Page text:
No matter what their age from 1 – 21 (and above!), sometimes it can be really hard to encourage the kids away from screens and outdoors for a walk.
No matter what their age from 1 – 21 (and above!), sometimes it can be really hard to encourage the kids away from screens and outdoors for a walk. They’ll moan, they’ll refuse, they’ll say it’s too hot, too cold, it’s BORING!!
Over the years, we’ve found a few tricks that seem to work (most of the time). With yet another lockdown school holiday approaching, we thought we’d share a few pointers. Sadly there’s no silver bullet, but every little helps!
‘A backpack!?’ You might say dismissively….. Yes! Definitely. I take my backpack EVERYWHERE we go – even on short walks! And it’s very much like a Mary Poppins bag.
We were always out on walks as kids and even though we loved being outdoors, walks could get a little dull and repetitive. Stuck in lockdown, it’s hard to tackle this given we’re all limited in where we can go and are often heading out on the same walks that we have done for the last year.
Over the past 12 months we’ve tried to make our walks more interactive and interesting and to get the kids more involved whenever we can.
A few ideas are;
*The Woodland Trust do a fantastic series of Swatch books that we used religiously on our walks last lockdown – Spring flowers to look out for, animals tracks, fungi and birds.
*We also downloaded the RSPB bird song app so that we can stop and listen to the birds we hear along the way and work out what they are… winter is a great time to spot them too as there are no leaves on the trees.
Now I’m not trying to encourage the eating of rubbish food but sometimes a treat is pretty good – especially when hard earned. For us, snacks on a walk are essential. My niece once said, when looking at a selection of snacks she disapproved of, ‘if there aren’t any good snacks then WHAT’S THE POINT!?!?’ She was right… we got better snacks.
Obviously, we don’t want our children eating sweets and treats all the time, and it’s all a balance with fruit and the good stuff, but a bit of snack bribery on a walk really works some magic.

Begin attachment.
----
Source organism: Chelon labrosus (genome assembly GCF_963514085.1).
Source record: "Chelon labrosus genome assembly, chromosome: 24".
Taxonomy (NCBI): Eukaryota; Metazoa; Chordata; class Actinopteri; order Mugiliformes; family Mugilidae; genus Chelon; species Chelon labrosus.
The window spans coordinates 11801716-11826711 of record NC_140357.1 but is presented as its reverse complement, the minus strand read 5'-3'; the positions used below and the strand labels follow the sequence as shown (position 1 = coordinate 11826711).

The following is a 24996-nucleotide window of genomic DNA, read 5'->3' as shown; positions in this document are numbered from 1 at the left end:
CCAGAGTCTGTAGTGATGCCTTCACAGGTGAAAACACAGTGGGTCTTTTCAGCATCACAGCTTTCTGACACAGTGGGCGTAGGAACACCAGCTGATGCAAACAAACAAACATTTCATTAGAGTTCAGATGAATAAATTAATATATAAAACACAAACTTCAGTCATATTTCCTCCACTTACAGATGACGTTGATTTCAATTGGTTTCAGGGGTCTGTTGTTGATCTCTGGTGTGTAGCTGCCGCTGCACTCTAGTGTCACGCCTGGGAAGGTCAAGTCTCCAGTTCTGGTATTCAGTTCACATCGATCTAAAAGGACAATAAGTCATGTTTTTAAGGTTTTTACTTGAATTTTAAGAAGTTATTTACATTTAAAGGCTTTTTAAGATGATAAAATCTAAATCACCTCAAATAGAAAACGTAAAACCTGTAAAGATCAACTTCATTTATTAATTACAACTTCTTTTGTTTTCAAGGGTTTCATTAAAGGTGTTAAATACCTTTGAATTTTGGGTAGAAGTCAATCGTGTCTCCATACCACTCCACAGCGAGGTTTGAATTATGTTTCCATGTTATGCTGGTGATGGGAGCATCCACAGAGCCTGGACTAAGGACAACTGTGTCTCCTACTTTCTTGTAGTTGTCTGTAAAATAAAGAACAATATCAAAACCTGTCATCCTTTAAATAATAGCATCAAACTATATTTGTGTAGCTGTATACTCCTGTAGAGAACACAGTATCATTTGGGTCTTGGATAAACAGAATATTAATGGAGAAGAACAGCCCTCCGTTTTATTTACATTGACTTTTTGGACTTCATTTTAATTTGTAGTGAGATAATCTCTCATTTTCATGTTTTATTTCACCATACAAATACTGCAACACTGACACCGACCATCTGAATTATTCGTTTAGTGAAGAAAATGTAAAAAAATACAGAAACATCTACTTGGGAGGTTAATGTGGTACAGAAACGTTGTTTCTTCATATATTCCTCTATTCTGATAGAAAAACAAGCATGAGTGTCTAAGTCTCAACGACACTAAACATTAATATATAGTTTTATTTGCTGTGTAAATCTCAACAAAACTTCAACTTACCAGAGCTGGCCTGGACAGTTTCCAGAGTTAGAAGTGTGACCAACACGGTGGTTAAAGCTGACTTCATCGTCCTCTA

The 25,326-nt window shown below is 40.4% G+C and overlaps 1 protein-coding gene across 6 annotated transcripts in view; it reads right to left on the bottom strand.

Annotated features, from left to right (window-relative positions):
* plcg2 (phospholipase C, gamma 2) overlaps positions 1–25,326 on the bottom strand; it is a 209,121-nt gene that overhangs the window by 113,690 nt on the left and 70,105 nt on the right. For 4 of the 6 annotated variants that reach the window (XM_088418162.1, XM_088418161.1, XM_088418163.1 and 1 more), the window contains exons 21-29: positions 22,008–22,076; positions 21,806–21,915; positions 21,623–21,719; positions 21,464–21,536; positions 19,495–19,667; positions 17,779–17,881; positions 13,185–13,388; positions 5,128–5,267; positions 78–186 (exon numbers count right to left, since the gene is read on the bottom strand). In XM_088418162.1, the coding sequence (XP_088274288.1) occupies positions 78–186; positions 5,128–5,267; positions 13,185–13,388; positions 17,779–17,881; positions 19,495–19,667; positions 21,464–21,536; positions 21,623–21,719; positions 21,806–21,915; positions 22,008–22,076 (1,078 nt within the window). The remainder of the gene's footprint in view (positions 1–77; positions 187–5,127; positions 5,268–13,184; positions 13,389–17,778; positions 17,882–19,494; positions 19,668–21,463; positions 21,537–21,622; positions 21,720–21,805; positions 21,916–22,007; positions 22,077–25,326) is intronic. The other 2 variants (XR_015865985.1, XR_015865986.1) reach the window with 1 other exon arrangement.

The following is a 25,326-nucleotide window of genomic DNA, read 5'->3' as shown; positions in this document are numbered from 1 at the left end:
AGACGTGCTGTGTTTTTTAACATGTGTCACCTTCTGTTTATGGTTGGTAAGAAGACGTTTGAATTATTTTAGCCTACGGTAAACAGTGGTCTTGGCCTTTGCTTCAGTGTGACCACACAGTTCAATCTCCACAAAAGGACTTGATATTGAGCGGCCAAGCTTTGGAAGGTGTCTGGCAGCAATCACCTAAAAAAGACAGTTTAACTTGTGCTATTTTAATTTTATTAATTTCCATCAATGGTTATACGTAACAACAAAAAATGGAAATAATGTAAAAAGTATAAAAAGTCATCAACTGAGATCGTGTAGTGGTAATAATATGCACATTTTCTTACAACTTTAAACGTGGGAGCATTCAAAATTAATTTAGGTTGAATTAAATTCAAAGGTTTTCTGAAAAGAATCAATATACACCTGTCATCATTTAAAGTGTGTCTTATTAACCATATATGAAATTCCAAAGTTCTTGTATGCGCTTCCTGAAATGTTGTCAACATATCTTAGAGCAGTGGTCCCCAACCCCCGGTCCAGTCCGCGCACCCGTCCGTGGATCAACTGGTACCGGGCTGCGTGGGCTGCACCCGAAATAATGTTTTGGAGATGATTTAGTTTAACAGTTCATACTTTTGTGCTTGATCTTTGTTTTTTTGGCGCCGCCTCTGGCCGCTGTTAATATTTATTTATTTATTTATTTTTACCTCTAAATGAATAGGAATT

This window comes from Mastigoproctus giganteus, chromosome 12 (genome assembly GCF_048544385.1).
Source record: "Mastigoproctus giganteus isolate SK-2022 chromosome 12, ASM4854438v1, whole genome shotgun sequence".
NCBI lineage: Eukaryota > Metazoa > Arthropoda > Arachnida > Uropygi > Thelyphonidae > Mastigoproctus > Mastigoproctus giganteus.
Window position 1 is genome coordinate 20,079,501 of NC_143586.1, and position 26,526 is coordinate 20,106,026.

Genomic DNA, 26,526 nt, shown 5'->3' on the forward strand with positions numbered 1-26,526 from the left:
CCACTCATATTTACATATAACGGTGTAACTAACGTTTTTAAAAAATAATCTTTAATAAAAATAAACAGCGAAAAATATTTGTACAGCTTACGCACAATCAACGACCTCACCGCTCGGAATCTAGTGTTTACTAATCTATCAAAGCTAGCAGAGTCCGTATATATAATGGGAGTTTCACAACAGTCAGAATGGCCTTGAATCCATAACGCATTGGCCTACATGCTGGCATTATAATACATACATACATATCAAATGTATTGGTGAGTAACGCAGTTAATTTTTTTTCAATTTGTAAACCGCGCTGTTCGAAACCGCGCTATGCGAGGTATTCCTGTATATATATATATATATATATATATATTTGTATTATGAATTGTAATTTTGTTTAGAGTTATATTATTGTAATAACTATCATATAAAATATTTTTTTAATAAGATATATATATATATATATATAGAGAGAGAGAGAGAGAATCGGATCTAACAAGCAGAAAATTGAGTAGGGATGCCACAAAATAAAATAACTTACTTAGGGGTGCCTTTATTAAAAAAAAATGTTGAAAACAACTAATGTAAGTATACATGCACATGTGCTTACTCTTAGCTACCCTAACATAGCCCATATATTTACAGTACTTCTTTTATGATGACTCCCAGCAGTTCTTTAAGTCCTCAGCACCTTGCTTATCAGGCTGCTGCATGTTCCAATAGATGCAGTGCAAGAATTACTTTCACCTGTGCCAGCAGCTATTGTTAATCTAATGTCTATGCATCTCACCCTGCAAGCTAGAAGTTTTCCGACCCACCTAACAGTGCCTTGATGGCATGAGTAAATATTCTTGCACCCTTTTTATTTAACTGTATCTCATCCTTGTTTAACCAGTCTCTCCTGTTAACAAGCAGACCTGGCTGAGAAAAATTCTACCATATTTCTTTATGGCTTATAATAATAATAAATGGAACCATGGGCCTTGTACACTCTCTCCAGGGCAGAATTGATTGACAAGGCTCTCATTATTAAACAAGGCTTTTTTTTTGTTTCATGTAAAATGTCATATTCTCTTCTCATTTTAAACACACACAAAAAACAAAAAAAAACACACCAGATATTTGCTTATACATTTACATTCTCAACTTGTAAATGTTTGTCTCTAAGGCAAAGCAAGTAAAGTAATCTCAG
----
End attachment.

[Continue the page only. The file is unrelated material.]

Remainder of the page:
We tend to have a little box of sweets in the trusty backpack that we call ‘energy boosters’ … when the kids have walked a long way, or if they have a hill ahead of them that they start to complain about.. we give them a little energy booster and suddenly their fuelled up and ready to go!
The same with drinks. On a long, cold walk a thermos of hot chocolate, hot juice or hot squash serves both to warm the kids up and also acts as an exciting treat.
Snacks for grown ups are important too. I’m less tempted by a banana and a sip of water on a walk than I am by a chocolate hob nob and a thermos of coffee…..
We once had a friend of the children over to play, and when I suggested going out for walk he said, ‘A walk!? Why would we do that…? That’s no fun!’
‘Fair enough’, I thought. The idea of just going walking isn’t too appealing to children. But when I replied that actually it wasn’t just a walk but a mission to set up a top-secret ambush, his reaction changed. ‘Cool’ he said.
Like a good rebranding act, we can jazz-up the idea of a walk and make it more appealing to the kids. For example, going out for;
Check out our ideas for local, easy mini adventures to entice the kids outdoors.
Growing up with dogs, our kids are used to the dog walk being a daily occurrence. But for most, having a dog is definitely not the answer. Instead, if you find a way to weave a walk, or adventure, it into your daily or weekend habits then the children will get more used to the outdoor routine, and less displeased when it’s suggested.
There’s no need to walk for miles everyday, or climb mountains, or set high expectations. Sometimes, just spending a little time outdoors can lift everyone’s mood and open up the opportunity to talk and laugh away from screens and other distractions.